by H. Stirling Burnett, PhD
[This article is a reprint from the Climate Change Weekly, #322, with the permission of the author/editor of that periodical. The Climate Change Weekly is published by the Heartland Institute. The original article is available here. This article should be of particular interest to our forum in light of the recent discussions regarding progress, or lack thereof, in getting the skeptical point of view out to the general populace. One might conclude from this article that the skeptical community with help from climate economics may be seeing more success in changing minds than we might have thought. Ed.]
From Alberta to Australia, from Finland to France and beyond, voters are increasingly showing their displeasure with expensive energy policies imposed by politicians in an inane effort to fight purported human-caused climate change.
Skepticism about whether humans are causing dangerous climate change has always been higher in the United States than in most industrialized countries. As a result, governments in Europe, Canada, and in other developed countries are much farther along the energy-rationing path that cutting carbon dioxide emissions requires than the United States is.
Residents in these countries have begun to revolt against the higher energy costs they suffer under as a result of ever-increasing taxes on fossil fuels and government mandates to use expensive renewable energy.
For instance, in France in late 2018, protesters donning yellow vests took to the streets—and have stayed there ever since—in large part to protest scheduled increases in fuel taxes, electricity prices, and stricter vehicle emissions controls, which French President Emmanuel Macron claimed were necessary to meet the country’s greenhouse gas reduction commitments under the Paris climate agreement. After the first four weeks of protest, Macron’s government cancelled his climate action plan.
Ontario and Saskatchewan Canada
Also in 2018, in part as a backlash against Canadian Prime Minister Justin Trudeau’s climate policies, global warming skeptic Doug Ford was elected as premier of Ontario, Canada’s most populous province. Ford announced he would end energy taxes imposed by Ontario’s previous premier and would join Saskatchewan’s premier in a legal fight against Trudeau’s federal carbon dioxide tax.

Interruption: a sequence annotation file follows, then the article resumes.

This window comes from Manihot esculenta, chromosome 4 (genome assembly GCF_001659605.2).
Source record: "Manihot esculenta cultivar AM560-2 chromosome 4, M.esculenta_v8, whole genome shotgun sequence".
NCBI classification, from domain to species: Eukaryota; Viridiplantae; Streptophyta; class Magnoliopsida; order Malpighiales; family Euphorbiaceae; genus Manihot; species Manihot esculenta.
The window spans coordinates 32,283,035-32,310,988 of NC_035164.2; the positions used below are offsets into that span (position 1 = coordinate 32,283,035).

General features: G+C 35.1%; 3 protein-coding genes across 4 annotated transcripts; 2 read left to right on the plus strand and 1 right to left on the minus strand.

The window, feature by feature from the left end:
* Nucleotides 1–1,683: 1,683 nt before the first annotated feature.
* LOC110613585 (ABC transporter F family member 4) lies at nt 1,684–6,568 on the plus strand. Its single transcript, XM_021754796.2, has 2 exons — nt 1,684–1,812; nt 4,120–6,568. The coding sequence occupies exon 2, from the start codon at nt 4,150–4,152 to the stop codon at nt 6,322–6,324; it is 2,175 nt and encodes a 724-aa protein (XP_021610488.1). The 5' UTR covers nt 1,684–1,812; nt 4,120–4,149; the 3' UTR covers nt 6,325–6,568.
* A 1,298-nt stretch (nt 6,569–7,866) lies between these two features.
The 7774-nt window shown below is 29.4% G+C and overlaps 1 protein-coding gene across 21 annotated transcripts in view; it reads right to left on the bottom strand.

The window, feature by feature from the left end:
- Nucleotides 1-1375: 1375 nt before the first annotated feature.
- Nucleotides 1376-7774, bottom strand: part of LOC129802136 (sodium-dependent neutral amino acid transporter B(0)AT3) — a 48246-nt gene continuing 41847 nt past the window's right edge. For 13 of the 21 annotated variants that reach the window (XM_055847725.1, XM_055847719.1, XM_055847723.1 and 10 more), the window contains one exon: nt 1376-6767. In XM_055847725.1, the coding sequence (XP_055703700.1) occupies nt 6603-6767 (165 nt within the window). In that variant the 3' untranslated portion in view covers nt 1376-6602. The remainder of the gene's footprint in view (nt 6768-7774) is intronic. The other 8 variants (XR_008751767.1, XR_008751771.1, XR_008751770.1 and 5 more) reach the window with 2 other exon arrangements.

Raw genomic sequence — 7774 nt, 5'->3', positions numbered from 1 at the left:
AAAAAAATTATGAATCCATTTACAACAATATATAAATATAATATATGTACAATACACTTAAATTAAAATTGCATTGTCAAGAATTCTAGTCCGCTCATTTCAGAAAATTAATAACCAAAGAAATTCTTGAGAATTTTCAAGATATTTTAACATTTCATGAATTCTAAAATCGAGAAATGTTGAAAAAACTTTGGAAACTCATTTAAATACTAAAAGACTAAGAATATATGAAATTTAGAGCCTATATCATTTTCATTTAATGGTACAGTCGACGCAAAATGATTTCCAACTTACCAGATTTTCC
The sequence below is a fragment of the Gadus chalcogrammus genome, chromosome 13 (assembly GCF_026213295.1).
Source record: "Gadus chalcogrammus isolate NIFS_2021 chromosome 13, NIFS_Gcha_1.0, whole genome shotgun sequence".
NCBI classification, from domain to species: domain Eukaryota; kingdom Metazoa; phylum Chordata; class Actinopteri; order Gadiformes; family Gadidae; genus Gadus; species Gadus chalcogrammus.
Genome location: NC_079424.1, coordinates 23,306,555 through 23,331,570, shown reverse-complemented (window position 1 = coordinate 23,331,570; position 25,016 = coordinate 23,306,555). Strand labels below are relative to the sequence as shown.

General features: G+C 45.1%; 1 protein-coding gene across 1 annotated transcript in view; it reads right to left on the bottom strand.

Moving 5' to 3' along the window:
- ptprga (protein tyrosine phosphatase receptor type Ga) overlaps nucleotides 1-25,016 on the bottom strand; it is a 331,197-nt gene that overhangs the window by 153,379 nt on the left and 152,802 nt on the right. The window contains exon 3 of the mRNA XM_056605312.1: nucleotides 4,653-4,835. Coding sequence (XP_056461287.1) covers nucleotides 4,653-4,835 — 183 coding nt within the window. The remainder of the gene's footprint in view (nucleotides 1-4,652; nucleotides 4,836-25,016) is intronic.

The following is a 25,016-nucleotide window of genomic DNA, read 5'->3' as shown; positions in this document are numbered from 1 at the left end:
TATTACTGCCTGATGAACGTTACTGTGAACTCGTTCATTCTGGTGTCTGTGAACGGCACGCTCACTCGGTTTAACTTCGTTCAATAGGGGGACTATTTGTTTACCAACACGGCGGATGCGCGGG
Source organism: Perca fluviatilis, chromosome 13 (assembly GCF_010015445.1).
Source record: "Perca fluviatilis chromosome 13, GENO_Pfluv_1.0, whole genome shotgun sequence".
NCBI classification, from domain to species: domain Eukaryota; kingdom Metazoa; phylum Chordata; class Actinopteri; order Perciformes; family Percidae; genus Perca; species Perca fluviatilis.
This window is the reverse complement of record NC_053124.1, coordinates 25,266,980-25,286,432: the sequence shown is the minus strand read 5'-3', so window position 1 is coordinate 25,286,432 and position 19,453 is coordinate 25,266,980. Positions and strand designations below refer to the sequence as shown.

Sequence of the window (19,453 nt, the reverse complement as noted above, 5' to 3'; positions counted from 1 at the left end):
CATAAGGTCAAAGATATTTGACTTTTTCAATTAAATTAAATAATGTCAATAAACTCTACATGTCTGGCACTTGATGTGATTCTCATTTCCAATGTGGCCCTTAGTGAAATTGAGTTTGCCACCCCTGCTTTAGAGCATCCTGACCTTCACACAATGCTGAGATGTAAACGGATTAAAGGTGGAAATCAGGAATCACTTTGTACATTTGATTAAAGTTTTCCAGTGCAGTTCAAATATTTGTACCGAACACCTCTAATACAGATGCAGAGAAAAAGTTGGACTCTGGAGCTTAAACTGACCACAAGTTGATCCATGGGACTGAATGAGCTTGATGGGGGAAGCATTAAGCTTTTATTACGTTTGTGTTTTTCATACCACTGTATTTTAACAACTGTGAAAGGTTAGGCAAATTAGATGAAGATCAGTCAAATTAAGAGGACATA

In August 2018, Australian Prime Minister Malcolm Turnbull was forced to resign over carbon dioxide restrictions he’d planned to impose to meet the country’s Paris climate commitments. His successor, Scott Morrison, announced reducing energy prices and improving reliability, not fighting climate change, would be the government’s primary energy goals going forward. Subsequently, Australia’s deputy prime minister and its environment minister announced the country would continue using coal for electricity and expand coal mining and exports.
The changes in 2018 were just a prelude for the political climate revolt of 2019.
In mid-March, the Forum for Democracy (FvD), a fledgling political party just three years old, tied for the largest number of seats, 12, in the divided Dutch Senate in the 2019 elections. FvD takes a decidedly skeptical stance on climate change. On the campaign trail, Thierry Baudet, FvD’s leader, said the government should stop funding programs to meet the country’s commitments to international climate change agreements, saying such efforts are driven by “climate-change hysteria.”